Nutrition for Women During the Senior Years
After menopause, women's bodies change again. The requirement for iron drops because women are no longer menstruating. Requirements for some other nutrients increase because the body loses some of its ability to absorb or metabolize them. Here are the most important nutrients to consider:
- Calcium: Although some bone loss is inevitable with age, women can slow the process by getting enough calcium and vitamin D. Women between the ages of 50 and 70 need 1200 mg of calcium and 600 IU of Vitamin D a day. Women older than 70 require 1200 mg of calcium and 800 IU of Vitamin D a day. Because the skin becomes less efficient at converting sunlight to vitamin D as we age, older women may need more vitamin D in the form of supplements. Talk to your doctor.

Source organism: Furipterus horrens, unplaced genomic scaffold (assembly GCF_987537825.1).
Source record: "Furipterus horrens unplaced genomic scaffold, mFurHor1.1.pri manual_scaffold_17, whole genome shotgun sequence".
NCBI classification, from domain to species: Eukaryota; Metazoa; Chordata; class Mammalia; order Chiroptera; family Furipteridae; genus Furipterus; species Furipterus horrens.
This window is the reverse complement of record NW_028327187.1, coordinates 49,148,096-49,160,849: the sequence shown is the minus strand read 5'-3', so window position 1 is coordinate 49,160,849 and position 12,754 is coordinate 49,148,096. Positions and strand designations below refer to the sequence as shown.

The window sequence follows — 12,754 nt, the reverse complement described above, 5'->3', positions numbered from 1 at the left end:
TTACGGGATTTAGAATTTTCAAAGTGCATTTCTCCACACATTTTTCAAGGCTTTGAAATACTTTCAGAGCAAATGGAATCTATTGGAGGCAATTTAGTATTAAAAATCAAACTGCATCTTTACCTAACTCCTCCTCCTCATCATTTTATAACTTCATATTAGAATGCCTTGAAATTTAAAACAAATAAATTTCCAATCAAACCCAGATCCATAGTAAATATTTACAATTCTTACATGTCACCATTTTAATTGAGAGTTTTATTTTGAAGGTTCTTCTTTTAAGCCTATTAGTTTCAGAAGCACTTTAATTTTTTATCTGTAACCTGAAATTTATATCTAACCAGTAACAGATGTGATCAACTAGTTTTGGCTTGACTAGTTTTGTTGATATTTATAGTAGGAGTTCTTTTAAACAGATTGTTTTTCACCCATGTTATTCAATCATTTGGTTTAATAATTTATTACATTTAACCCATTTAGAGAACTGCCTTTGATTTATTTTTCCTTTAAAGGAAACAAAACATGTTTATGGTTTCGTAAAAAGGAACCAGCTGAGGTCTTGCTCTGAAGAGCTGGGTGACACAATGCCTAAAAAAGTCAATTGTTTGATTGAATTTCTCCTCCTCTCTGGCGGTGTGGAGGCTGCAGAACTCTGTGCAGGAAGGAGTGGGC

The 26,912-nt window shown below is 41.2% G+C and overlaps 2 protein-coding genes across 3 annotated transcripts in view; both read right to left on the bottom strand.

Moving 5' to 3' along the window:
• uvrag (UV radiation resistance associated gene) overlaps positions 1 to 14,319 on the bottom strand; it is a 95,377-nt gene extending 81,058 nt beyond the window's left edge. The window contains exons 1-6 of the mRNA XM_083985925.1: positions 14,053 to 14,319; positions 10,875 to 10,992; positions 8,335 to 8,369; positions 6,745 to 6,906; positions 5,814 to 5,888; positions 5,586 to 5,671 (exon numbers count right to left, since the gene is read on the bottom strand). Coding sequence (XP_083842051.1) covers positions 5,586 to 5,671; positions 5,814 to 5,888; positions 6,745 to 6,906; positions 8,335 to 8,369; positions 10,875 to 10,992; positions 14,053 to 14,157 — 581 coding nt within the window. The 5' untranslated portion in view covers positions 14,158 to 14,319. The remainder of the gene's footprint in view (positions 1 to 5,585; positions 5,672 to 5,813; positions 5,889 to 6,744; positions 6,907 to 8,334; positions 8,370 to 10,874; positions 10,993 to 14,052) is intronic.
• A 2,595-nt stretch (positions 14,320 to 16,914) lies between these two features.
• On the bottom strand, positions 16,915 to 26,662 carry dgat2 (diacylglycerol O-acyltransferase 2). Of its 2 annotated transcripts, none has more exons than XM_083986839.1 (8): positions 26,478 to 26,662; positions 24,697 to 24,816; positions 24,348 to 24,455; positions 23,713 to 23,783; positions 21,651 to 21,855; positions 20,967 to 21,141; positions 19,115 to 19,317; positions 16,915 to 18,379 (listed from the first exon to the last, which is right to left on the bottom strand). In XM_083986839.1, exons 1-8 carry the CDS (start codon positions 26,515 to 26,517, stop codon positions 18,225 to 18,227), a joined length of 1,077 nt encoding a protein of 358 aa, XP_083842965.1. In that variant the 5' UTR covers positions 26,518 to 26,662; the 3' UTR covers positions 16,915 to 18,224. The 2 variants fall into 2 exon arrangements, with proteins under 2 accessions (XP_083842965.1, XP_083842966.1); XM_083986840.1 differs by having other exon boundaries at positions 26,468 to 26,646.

- B12: The body's ability to absorb this crucial vitamin also declines as women age. A diet abundant in fish, meats, and foods fortified with B12 can supply adequate amounts for most older women. But some people may need to take supplements. Again, it's wise to ask your doctor.
- Fluids: Fluid needs increase as women age. The reason: Kidneys become less efficient at removing toxins. “Drinking more fluids helps kidneys do their job,” Schwartz says. “Unfortunately, thirst signals often become impaired with age, so people are less likely to drink enough water and other fluids.” Rather than fret about how many glasses to drink, Frechman says, check the color of your urine. "It should be clear or very pale colored. If it becomes darker, you need more fluid.”
With age, and especially after menopause, calorie requirements drop again. “As women age, they inevitably lose some muscle mass,” Schwartz says. “Regular physical activity can help maintain muscle.”